In one month’s time, people born after the beginning of the US war in Afghanistan, launched against al-Qaeda in the days following the September 11, 2001, attacks, will start to become old enough to fight in that war, which continues to rage as peace talks with the Taliban fell apart earlier this week.
The suicide plane attacks on the Pentagon in Virginia and the World Trade Center towers in New York killed over 3,000 people, including passengers on a fourth airliner who fought back against the hijackers before their jet crashed in a Pennsylvania field. However, the wars in Afghanistan and later Iraq, Syria, Somalia and Yemen, all justified in some way or form by the alleged pursuit of the al-Qaeda terror network responsible for the attacks, have gutted whole societies, killing many thousands of times the number who perished on that day, David Swanson, activist, journalist, radio host and author of the book "Curing Exceptionalism," told Radio Sputnik’s By Any Means Necessary Wednesday.
“I like to remember 9/11/1973 as the date of the coup in Chile and 9/11/1900 as the date when [Mohandas] Gandhi began a campaign of nonviolence in South Africa,” Swanson said. “I think there are other options for 9/11.”
“But in terms of 9/11 in the United States in the year 2001, clearly, indisputably, the damage inflicted on the United States by itself in response to 9/11 over the past 18 years has far outstripped the damage of that day,” he said, noting the overall harm inflicted by the US on other parts of the world over the course of its history is “many thousands of times greater.”
“It’s just outrageous that anyone would be focused on such a relatively small disaster, when it’s been used as part of the propaganda for such vast disasters as the destruction of Iraq and Afghanistan and the turmoil created, and the death and suffering, and environmental destruction, across the whole Middle East and Central Asia and North Africa,” Swanson told hosts Eugene Puryear and Sean Blackmon.
“To look back and say, ‘Well we can’t have the president have a meeting that has anything to do with peace anywhere near the anniversary of this holy day, which we use to sanctify our wars’ - not that the meeting Trump was proposing had much to do with peace - but that was the response from the corporate media in the United States.”
However, Swanson noted the 2001 attacks served as an excuse for the US state to “inflict massive damage on US society” as well, “not just in terms of the wars and the blowback, but the militarization of the police; the criminalization of whistleblowing; the normalization of imprisonment without charge or trial that’s now being converted into a tool for going after immigrants; the acceptance of torture and of assassinations and of secret CIA operations; the endless tearing down of this society and the fueling of xenophobia and bigotry and anti-Muslim and racist hatred,” he said.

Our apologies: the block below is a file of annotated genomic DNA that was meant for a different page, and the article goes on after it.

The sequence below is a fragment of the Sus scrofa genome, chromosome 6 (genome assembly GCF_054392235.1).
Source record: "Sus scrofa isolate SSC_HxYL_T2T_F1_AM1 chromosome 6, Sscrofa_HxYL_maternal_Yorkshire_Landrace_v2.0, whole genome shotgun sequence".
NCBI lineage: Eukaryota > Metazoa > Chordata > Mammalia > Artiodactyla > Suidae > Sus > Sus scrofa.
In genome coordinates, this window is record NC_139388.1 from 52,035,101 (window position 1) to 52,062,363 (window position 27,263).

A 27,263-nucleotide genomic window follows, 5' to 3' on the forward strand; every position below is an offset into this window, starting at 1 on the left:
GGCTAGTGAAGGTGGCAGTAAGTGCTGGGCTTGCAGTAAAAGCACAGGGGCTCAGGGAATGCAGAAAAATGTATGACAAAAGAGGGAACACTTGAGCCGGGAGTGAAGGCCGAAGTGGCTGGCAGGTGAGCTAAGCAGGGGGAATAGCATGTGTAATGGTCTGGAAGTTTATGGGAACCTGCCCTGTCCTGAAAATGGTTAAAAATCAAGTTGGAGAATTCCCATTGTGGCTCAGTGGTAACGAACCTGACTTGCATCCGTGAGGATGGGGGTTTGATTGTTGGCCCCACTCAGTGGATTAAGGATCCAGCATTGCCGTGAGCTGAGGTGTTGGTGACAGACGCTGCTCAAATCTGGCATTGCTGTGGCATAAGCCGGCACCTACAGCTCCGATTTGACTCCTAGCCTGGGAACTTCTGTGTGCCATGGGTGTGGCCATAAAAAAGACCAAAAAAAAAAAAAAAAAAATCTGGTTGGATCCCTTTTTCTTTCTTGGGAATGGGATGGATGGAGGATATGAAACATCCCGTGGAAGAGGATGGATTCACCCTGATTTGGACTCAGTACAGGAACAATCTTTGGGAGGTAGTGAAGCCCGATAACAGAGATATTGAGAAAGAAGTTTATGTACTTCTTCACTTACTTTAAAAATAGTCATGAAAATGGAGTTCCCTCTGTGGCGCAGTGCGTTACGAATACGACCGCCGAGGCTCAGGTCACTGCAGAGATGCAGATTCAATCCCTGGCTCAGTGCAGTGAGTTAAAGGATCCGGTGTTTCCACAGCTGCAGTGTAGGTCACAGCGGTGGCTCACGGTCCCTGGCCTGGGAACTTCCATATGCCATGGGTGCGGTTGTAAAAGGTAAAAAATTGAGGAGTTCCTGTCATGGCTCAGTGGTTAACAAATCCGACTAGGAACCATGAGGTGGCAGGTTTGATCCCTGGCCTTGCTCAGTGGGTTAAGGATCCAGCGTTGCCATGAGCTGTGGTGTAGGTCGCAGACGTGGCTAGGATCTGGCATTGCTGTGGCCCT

“You wouldn’t have Donald Trump or anything associated with him without this misuse of September 11 over the past 18 years. The damage, the shifting of resources to militarism and secrecy and so-called ‘security.’ The criminalization of everyone, the treatment of people as criminals when they pass through airports or government buildings - it’s been an utter disaster,” Swanson said.
“If anyone was responsible for 9/11 and still thinks of it as a good thing to have attacked and inflicted damage on the United States, they must be cheering for everything that the United States has done to magnify that damage manyfold,” Swanson told Sputnik.
However, 18 years later, the Pentagon has finally shifted its focus away from the War on Terror as its primary geopolitical concern. In February 2018, US strategists announced a new focus: “great power competition” with “revisionist powers” China and Russia, which ostensibly seek to overturn the unipolar world order dominated by the United States since the end of the Cold War.
As a result, the Pentagon has once again picked up weapons programs designed for mass conflict, such as long-range missiles, stealth aircraft and even nuclear weapons, putting away the IED-proof trucks designed to survive the Iraqi insurgency - or in many cases, giving that weaponry to US police forces stateside.
“I think Russiagate has been the big new development that some in the Pentagon and in the weapons industry still have hope for,” Swanson said, noting that in the 30-year absence of a looming power like the Soviet Union, US propagandists had labored to portray other US adversaries, such as Daesh and al-Qaeda, as equal in malevolence and danger. Although Russiagate’s “major claims have famously collapsed, it doesn’t seem that that necessarily is going to make any difference in terms of the general consciousness of people in the United States. There’s just this assumption that Russia and China are somehow enemies.”